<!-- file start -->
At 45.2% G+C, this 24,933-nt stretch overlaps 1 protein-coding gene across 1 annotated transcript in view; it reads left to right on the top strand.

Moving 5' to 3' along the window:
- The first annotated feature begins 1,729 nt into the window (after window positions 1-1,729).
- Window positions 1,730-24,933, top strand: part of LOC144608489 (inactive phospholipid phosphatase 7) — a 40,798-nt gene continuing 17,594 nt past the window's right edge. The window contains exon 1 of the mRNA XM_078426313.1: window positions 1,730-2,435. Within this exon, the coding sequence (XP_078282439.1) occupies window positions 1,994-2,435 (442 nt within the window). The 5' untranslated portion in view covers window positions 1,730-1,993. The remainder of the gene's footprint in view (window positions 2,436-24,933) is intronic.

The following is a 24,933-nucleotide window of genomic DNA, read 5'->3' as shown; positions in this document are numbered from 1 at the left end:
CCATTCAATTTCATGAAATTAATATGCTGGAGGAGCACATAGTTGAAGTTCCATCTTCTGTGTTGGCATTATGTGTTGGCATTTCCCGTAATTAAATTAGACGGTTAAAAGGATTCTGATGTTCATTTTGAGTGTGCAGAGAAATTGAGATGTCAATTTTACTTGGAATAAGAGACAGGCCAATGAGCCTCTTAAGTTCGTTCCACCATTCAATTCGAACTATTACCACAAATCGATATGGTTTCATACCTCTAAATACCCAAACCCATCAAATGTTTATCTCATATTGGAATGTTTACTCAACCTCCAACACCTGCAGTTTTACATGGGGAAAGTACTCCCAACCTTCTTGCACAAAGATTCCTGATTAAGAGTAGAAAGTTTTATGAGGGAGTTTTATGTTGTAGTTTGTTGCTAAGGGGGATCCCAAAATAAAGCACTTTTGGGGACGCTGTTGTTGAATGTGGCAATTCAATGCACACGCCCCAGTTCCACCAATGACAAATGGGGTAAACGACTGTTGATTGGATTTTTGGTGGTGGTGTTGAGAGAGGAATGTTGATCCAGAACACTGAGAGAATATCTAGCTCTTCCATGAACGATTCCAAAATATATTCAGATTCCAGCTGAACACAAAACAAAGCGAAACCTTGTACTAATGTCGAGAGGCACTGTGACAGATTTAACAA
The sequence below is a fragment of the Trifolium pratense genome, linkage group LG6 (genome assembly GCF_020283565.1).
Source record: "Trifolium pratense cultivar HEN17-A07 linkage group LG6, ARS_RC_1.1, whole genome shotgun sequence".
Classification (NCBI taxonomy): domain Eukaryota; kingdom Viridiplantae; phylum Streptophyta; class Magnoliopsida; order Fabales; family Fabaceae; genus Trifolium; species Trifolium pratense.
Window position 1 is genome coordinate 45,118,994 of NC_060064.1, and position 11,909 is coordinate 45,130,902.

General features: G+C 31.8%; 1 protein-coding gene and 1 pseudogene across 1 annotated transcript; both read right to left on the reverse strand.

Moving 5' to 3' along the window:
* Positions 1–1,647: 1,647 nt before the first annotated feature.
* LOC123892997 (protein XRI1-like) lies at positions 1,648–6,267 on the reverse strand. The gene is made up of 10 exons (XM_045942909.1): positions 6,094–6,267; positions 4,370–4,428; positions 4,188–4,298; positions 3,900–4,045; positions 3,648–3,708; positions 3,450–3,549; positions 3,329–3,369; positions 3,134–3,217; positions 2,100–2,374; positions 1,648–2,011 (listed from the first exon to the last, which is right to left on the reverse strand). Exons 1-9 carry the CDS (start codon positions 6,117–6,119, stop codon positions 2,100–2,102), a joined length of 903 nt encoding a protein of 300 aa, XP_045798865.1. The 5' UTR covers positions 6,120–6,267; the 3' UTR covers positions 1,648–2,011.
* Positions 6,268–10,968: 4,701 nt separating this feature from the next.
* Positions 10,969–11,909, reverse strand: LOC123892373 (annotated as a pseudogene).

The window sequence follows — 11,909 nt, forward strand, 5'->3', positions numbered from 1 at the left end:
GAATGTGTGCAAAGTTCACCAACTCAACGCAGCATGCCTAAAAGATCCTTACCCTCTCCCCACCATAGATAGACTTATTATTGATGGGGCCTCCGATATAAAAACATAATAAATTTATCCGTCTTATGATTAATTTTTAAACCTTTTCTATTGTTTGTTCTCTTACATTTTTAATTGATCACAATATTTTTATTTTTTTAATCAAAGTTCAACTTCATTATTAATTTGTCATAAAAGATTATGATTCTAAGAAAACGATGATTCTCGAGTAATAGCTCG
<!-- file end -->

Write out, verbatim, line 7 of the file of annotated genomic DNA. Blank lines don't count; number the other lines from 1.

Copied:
The sequence below is a fragment of the Trifolium pratense genome, linkage group LG6 (genome assembly GCF_020283565.1).